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 Rare Rotative Relationship! (Posted on 2004-09-23)
What is the smallest number so that if you move its last digit to the beginning (for example, turning 1234 into 4123) you get a new number that is an integer multiple of the original number?

 See The Solution Submitted by Old Original Oskar! Rating: 4.7500 (4 votes)

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 Puzzle Solution With Explanation Comment 13 of 13 |

Let the original number be (10x+y) consisting of precisely r digits. Then by the problem:

10^(r-1)*y + x = m(10x+y); where m> = 2
Or, x/y = [10^(r-1) - m]/[10m - 1]

m is clearly less than 10. Otherwise, 10^(r-1)*y + x is a r+1 digit number , which is a contradiction.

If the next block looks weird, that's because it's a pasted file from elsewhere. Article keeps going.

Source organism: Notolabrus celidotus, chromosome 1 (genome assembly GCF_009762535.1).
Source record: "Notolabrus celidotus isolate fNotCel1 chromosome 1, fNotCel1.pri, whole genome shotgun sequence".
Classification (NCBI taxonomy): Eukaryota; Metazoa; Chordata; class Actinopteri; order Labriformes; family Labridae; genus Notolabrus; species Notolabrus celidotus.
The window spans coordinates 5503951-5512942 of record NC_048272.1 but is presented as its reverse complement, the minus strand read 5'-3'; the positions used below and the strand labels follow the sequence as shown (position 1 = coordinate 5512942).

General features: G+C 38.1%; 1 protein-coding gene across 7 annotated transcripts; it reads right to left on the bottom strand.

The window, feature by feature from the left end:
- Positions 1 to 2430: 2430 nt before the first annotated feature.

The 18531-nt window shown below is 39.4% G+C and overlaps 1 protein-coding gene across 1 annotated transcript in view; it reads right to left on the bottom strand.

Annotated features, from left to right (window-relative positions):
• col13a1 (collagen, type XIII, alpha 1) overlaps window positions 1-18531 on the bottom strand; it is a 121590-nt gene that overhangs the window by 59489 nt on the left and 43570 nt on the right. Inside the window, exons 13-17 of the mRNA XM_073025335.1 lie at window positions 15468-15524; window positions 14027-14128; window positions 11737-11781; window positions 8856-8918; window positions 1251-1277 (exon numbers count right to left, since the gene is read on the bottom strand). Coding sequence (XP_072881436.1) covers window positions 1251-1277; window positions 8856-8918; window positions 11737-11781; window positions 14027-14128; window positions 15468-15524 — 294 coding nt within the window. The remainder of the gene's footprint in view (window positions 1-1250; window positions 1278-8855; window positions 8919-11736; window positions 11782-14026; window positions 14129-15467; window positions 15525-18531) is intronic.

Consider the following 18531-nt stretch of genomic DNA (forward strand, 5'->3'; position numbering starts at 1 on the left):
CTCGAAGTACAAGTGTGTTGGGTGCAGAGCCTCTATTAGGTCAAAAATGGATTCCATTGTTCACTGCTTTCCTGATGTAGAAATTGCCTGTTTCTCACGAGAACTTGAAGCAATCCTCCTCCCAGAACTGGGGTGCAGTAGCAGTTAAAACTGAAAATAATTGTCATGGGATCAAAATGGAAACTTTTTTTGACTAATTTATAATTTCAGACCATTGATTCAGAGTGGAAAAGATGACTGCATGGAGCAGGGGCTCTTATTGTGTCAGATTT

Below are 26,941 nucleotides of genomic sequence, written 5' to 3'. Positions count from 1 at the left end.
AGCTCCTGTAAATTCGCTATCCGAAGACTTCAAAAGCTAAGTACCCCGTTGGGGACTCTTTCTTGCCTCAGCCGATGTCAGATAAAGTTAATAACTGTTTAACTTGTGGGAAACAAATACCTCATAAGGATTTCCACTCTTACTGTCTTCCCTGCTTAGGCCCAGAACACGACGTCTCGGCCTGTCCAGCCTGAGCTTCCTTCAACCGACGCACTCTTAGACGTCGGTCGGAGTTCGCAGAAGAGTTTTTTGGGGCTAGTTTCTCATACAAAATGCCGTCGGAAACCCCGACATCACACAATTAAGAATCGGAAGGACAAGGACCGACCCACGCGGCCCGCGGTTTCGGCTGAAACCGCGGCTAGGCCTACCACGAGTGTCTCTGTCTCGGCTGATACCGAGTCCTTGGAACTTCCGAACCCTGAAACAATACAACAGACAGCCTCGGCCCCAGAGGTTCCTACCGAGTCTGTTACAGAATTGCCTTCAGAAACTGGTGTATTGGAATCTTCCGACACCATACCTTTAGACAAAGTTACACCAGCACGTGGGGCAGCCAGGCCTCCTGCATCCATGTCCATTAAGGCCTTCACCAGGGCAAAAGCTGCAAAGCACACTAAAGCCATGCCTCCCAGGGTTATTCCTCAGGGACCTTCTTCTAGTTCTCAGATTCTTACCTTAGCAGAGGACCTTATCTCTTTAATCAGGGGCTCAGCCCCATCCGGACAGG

Now, (10m-1) divides 10^(r-1) - m
or, (10m-1) divides 10m-1 + 10^r -10m = 10^r -1........(*)

We set up the following table in conformity with (*).The third column for Minimum r-1, displays the smallest value of r-1 such that (10m-1) divides 10^(r-1)- m.

m.....(10m -1).........Minimum r-1

2.........19...................18
3.........29..................28
4.........39....................5
5.........49..................42
6.........59..................58
7.........69..................22
8.........79..................78
9.........89..................88

From the above table, the minimum value of r-1 = 5 corresponding to m =4. So the  original number has precisely 6 digits. Accordingly:

x/y = 999996/ 39 = 2564 = 2564t /t

The minimum value of t such that 10x+y has precisely 6 digits is feasible whenever t=4, giving: (x, y) = (10256, 4) so that the required original number is 102564.

A direct check reveals that :
410256/ 10256 = 4, which is indeed in conformity with all the provisions of the given problem.

 Posted by K Sengupta on 2007-06-07 05:34:24

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